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Veterans tuition program would see only minor changes under bill approved by panel

The House Higher Education Committee approved a bill Wednesday that would largely preserve the benefit of free college tuition to veterans or one of their kids.

House Higher Education Committee chair State Rep. J.M. Lozano, R-Kingsville, listens to testimony on several bills intended to curb sexual assaults on Texas college campuses during a hearing March 22, 2017.    

The Texas House Higher Education Committee on Wednesday opted to send forward a bill that would only make minor tweaks to a program that offers free tuition to veterans or one of their kids. The watered-down version of the proposal moves away from efforts to make wholesale changes to the state benefit known as Hazlewood. 

By a 7-0 vote, the committee approved a bill by Chairman J.M. Lozano, a Republican representative from Kingsville. The bill would require recipients of free tuition from Hazlewood to earn at least a 2.5 grade point average and take at least 24 credit hours per year. It would also require universities and state agencies to collect more information about who is receiving the benefit. 

But the bill doesn't include dramatic changes to who can qualify. The original version of House Bill 3766 would have required a veteran to serve four years before becoming eligible for the program. And the benefits would have expired after 15 years, making it impossible for many veterans to pass on their unused free credit hours to their children.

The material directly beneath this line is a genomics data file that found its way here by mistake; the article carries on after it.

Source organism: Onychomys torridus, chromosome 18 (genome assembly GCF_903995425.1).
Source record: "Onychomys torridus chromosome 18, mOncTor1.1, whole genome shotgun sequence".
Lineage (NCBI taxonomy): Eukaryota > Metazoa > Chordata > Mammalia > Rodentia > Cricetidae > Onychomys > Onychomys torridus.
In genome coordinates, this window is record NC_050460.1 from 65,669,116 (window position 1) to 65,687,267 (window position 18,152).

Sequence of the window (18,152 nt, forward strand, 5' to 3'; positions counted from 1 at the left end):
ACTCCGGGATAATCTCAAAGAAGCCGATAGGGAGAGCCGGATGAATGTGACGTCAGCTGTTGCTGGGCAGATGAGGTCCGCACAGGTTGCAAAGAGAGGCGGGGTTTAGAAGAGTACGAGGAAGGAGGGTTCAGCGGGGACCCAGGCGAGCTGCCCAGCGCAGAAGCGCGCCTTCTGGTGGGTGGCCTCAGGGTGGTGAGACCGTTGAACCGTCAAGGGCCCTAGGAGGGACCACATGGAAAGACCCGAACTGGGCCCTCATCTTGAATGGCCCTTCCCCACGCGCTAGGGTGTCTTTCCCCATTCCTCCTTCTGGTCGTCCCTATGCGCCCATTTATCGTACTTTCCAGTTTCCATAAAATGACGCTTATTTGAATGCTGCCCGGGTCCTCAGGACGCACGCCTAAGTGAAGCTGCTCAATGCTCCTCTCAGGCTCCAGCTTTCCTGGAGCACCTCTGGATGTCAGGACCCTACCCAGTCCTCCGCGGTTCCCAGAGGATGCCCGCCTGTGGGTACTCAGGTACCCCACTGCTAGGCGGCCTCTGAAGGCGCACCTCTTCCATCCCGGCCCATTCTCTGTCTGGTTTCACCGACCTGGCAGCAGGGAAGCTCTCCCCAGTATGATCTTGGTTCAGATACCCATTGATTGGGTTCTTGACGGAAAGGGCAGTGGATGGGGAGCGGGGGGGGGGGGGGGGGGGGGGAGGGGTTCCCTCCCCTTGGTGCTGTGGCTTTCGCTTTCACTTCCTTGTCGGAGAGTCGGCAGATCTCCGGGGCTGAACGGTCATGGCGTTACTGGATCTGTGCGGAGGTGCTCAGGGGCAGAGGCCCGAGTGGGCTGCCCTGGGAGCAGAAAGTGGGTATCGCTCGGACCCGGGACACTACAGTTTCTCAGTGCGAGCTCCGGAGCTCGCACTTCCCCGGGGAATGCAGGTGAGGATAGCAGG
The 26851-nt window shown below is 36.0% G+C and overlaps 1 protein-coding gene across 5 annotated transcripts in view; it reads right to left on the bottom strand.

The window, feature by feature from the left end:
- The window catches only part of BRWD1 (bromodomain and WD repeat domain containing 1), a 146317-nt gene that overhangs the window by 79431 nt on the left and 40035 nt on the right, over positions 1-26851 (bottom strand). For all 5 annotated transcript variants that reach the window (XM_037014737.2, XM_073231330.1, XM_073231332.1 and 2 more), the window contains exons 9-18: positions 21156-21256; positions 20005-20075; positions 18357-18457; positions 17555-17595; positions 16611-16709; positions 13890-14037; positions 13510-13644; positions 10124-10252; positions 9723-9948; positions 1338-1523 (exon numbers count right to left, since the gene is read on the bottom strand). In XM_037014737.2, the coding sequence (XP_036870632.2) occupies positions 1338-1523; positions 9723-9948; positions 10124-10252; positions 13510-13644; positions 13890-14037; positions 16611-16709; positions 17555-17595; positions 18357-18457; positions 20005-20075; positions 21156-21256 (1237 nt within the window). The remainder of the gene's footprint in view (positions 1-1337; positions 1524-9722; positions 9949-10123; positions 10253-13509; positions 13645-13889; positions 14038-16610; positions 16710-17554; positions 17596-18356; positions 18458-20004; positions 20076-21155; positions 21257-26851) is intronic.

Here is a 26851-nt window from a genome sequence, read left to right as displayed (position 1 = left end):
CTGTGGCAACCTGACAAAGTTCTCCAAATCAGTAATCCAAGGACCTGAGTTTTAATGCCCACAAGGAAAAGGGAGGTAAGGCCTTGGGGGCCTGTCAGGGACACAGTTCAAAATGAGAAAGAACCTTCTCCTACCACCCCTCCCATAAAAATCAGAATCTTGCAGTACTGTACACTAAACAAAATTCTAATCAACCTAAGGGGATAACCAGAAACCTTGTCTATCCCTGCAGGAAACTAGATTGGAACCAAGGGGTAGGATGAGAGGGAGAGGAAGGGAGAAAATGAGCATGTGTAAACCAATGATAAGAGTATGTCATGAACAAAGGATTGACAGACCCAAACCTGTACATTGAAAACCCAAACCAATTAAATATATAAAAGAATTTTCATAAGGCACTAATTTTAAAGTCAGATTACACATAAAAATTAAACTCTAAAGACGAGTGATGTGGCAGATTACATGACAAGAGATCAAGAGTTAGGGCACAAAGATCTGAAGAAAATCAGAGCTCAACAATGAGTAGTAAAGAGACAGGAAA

Those original changes were proposed at the behest of university administrators who complained about the spiraling cost of the program. In 2009, the Legislature began allowing veterans to pass on their unused Hazlewood benefits to a kid. The original estimate was that it would eventually cost universities an additional $10 million per year in lost tuition revenue. By 2015, the program's total annual cost was $158 million — and growing. Most of those costs are incurred by the universities, and some school officials have said the program forces them to raise tuition for other students.

Attempts to pare back those costs have faced fierce resistance from veterans groups and Democrats, however. After hearing feedback, Lozano opted to back off of the original plan. The current bill, he told the Tribune last week, is "written by veterans."

That version is far less controversial. Committee members approved it with no real discussion Wednesday morning.

"It is a very good day for bipartisanship," Lozano said after the bill was approved.  

Read related Tribune coverage:

  • Lozano made the decision to preserve the Hazlewood benefit after hearing from veterans inside and outside his district. 
  • The president of Texas A&M University - Kingsville, who is a veteran, has struggled with what to do with Hazlewood. 

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Higher education State government 85th Legislative Session J.M. Lozano Texas Legislature